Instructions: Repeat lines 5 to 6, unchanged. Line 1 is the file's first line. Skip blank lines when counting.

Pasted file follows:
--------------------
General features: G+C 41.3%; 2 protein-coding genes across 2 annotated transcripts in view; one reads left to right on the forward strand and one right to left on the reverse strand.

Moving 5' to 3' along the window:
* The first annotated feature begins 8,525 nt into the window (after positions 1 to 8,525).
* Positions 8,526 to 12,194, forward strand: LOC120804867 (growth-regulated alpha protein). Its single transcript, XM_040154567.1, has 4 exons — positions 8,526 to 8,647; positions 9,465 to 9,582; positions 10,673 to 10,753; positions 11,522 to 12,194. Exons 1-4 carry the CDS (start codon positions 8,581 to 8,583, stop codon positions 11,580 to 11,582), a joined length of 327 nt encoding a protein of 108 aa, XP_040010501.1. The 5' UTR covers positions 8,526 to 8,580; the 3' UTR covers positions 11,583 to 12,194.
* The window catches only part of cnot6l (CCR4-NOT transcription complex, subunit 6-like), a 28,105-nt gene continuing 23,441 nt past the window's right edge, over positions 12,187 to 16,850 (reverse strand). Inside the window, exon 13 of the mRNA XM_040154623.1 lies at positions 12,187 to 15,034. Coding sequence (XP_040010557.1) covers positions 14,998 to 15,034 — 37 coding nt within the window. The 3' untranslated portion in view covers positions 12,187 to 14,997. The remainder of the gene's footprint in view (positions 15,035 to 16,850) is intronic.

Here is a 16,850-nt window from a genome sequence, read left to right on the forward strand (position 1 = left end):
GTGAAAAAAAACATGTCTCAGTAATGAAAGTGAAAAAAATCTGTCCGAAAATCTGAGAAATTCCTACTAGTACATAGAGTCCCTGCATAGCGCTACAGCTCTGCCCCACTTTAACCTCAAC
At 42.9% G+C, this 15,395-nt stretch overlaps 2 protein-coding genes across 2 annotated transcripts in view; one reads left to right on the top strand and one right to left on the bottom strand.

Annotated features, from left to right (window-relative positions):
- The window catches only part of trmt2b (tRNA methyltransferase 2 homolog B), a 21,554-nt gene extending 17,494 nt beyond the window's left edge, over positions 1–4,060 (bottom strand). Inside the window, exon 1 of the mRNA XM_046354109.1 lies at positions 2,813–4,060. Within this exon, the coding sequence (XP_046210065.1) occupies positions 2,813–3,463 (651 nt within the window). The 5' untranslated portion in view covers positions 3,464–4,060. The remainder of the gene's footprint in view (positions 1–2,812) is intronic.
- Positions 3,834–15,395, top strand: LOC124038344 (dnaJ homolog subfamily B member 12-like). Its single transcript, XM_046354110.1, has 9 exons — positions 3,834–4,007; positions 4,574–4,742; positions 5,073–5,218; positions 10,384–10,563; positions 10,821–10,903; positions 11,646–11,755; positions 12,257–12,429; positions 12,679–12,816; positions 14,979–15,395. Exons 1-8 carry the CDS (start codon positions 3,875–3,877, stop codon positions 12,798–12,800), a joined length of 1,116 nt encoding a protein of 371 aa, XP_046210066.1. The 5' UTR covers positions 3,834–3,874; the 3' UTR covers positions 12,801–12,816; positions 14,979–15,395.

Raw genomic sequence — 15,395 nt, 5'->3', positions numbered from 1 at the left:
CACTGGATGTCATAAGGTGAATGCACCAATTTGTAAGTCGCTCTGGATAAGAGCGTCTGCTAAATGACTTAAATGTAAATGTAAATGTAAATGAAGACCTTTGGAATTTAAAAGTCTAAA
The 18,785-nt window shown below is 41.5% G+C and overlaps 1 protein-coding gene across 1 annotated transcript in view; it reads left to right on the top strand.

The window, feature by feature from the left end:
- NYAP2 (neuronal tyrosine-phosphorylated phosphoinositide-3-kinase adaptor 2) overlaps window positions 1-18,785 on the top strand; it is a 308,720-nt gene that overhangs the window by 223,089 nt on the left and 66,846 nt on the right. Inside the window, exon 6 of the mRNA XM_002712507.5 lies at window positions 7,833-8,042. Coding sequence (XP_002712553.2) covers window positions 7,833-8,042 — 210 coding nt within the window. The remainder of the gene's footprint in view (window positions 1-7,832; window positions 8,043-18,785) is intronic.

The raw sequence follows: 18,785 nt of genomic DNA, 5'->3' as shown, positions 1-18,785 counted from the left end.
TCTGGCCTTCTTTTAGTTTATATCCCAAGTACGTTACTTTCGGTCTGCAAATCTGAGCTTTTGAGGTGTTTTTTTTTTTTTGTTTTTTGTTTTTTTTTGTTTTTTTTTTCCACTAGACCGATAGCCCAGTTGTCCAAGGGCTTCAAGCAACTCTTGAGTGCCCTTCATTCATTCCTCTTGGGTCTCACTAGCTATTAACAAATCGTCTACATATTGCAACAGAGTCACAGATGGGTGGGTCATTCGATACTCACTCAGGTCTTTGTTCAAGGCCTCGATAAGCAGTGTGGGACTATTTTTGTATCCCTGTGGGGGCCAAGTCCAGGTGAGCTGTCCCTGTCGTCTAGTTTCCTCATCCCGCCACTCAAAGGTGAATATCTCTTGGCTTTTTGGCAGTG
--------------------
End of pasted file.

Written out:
* The window catches only part of cnot6l (CCR4-NOT transcription complex, subunit 6-like), a 28,105-nt gene continuing 23,441 nt past the window's right edge, over positions 12,187 to 16,850 (reverse strand). Inside the window, exon 13 of the mRNA XM_040154623.1 lies at positions 12,187 to 15,034. Coding sequence (XP_040010557.1) covers positions 14,998 to 15,034 — 37 coding nt within the window. The 3' untranslated portion in view covers positions 12,187 to 14,997. The remainder of the gene's footprint in view (positions 15,035 to 16,850) is intronic.

Here is a 16,850-nt window from a genome sequence, read left to right on the forward strand (position 1 = left end):